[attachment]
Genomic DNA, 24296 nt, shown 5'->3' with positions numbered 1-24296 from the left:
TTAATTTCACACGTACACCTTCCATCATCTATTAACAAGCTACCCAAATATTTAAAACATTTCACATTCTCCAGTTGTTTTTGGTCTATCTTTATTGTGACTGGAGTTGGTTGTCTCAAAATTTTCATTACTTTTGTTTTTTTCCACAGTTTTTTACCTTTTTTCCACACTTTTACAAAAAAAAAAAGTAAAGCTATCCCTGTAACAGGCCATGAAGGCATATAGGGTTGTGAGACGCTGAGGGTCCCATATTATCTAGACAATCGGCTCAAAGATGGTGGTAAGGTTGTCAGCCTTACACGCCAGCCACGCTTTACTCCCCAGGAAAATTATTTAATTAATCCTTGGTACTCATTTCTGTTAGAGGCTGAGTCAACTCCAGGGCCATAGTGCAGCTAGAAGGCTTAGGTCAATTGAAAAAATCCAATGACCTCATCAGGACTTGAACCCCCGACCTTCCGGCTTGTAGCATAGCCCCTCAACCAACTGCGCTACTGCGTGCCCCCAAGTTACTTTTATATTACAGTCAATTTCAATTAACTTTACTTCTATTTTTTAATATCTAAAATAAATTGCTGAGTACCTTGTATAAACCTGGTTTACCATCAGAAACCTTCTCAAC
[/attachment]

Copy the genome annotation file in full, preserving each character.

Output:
Genomic DNA, 24296 nt, shown 5'->3' with positions numbered 1-24296 from the left:
TTAATTTCACACGTACACCTTCCATCATCTATTAACAAGCTACCCAAATATTTAAAACATTTCACATTCTCCAGTTGTTTTTGGTCTATCTTTATTGTGACTGGAGTTGGTTGTCTCAAAATTTTCATTACTTTTGTTTTTTTCCACAGTTTTTTACCTTTTTTCCACACTTTTACAAAAAAAAAAAGTAAAGCTATCCCTGTAACAGGCCATGAAGGCATATAGGGTTGTGAGACGCTGAGGGTCCCATATTATCTAGACAATCGGCTCAAAGATGGTGGTAAGGTTGTCAGCCTTACACGCCAGCCACGCTTTACTCCCCAGGAAAATTATTTAATTAATCCTTGGTACTCATTTCTGTTAGAGGCTGAGTCAACTCCAGGGCCATAGTGCAGCTAGAAGGCTTAGGTCAATTGAAAAAATCCAATGACCTCATCAGGACTTGAACCCCCGACCTTCCGGCTTGTAGCATAGCCCCTCAACCAACTGCGCTACTGCGTGCCCCCAAGTTACTTTTATATTACAGTCAATTTCAATTAACTTTACTTCTATTTTTTAATATCTAAAATAAATTGCTGAGTACCTTGTATAAACCTGGTTTACCATCAGAAACCTTCTCAAC